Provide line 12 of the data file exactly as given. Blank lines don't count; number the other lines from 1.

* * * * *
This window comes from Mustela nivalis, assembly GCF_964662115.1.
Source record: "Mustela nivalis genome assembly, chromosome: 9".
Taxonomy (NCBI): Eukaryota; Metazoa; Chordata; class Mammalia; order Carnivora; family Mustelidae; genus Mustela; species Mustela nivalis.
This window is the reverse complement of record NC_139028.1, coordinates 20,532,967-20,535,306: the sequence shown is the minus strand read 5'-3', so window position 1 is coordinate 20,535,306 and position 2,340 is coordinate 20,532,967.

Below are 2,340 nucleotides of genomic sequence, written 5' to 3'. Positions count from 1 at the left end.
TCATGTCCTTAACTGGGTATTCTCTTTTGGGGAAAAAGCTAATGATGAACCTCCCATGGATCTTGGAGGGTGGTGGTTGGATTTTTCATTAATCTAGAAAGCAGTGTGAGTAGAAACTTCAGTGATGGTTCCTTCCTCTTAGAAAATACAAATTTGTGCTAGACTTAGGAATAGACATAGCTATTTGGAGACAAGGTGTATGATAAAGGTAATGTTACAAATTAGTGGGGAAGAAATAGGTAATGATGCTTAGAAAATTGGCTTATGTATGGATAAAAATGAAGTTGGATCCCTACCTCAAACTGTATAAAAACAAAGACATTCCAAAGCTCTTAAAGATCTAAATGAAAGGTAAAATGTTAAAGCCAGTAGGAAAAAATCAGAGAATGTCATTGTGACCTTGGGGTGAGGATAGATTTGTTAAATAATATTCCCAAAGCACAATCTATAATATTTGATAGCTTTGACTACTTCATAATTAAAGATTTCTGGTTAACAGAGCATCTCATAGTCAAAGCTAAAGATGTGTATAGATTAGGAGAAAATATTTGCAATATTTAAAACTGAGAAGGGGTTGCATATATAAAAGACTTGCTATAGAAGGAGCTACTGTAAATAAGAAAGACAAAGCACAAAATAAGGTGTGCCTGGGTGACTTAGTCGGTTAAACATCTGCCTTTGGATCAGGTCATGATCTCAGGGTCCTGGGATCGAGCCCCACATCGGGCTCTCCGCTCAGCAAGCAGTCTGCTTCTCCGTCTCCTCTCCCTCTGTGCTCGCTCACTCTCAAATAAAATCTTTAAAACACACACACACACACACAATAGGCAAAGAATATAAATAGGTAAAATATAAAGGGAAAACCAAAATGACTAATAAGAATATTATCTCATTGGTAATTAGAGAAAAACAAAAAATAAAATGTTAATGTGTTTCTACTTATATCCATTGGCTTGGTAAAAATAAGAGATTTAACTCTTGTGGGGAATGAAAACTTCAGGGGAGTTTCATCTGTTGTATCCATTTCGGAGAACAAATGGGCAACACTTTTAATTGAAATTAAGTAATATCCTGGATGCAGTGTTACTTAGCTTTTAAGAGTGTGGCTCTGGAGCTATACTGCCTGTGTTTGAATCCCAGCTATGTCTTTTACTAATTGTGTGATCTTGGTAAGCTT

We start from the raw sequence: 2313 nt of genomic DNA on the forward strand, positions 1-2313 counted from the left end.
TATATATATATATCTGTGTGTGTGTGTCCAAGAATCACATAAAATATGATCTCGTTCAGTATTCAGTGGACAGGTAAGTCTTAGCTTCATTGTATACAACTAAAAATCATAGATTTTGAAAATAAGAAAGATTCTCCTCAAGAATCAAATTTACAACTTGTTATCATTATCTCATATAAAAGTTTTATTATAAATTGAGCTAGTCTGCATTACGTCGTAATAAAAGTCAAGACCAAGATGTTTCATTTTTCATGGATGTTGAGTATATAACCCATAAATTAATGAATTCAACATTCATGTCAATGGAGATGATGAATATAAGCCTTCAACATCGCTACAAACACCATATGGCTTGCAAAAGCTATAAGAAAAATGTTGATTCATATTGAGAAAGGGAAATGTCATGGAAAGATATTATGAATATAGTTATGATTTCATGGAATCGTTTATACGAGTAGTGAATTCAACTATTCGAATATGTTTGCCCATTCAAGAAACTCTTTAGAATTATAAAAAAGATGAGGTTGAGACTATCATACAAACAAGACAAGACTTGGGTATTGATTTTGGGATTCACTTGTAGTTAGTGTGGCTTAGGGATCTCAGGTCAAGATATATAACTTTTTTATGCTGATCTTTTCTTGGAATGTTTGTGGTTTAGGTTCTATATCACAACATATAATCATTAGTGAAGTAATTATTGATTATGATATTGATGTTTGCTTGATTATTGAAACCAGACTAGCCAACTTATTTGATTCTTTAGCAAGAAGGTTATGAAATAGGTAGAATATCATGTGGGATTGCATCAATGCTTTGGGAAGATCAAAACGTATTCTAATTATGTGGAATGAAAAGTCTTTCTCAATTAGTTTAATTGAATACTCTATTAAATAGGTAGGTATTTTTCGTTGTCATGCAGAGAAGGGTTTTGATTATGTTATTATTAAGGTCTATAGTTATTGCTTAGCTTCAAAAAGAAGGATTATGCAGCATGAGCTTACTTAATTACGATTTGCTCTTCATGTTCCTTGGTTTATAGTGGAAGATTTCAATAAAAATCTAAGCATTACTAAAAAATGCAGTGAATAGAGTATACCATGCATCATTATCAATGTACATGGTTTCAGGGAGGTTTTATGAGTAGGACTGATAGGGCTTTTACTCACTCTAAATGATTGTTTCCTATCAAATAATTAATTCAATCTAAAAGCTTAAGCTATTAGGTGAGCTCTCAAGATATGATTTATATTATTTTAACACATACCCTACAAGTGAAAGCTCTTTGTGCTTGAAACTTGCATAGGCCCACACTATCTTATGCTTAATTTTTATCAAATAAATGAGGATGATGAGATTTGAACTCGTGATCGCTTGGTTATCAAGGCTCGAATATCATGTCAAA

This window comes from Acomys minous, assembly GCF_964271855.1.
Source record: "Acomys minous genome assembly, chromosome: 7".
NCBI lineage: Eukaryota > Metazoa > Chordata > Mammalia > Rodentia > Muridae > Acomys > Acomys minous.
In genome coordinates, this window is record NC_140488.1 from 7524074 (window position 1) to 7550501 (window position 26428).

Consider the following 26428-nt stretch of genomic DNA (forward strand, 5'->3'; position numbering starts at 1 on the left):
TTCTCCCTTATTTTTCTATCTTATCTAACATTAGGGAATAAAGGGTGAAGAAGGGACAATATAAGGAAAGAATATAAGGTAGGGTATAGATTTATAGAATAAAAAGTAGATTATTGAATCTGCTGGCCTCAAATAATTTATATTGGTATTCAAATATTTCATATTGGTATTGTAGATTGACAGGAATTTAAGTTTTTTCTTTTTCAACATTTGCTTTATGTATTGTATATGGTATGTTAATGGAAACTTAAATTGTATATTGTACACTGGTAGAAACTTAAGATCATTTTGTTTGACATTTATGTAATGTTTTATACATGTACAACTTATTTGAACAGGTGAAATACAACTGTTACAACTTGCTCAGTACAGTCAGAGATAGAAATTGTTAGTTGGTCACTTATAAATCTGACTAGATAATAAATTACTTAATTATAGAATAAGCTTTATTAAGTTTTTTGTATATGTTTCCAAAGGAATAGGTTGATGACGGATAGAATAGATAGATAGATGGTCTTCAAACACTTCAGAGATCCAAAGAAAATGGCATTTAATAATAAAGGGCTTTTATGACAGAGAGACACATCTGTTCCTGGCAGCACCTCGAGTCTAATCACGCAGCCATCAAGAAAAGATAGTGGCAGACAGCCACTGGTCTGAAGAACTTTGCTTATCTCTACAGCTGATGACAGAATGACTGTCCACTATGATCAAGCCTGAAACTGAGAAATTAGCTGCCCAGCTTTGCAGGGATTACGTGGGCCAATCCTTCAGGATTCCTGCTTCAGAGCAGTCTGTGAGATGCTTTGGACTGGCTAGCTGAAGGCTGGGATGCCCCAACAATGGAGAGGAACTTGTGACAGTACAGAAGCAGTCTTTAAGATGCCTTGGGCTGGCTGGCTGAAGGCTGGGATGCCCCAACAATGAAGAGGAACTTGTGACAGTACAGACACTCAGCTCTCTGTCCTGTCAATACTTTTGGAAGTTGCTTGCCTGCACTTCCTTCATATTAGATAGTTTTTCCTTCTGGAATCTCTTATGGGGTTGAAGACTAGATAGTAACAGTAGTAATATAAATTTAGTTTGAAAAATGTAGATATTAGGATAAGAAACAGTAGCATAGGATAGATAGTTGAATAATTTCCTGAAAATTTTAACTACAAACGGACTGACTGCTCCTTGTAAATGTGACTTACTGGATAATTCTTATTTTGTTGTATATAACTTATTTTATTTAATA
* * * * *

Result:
In genome coordinates, this window is record NC_140488.1 from 7524074 (window position 1) to 7550501 (window position 26428).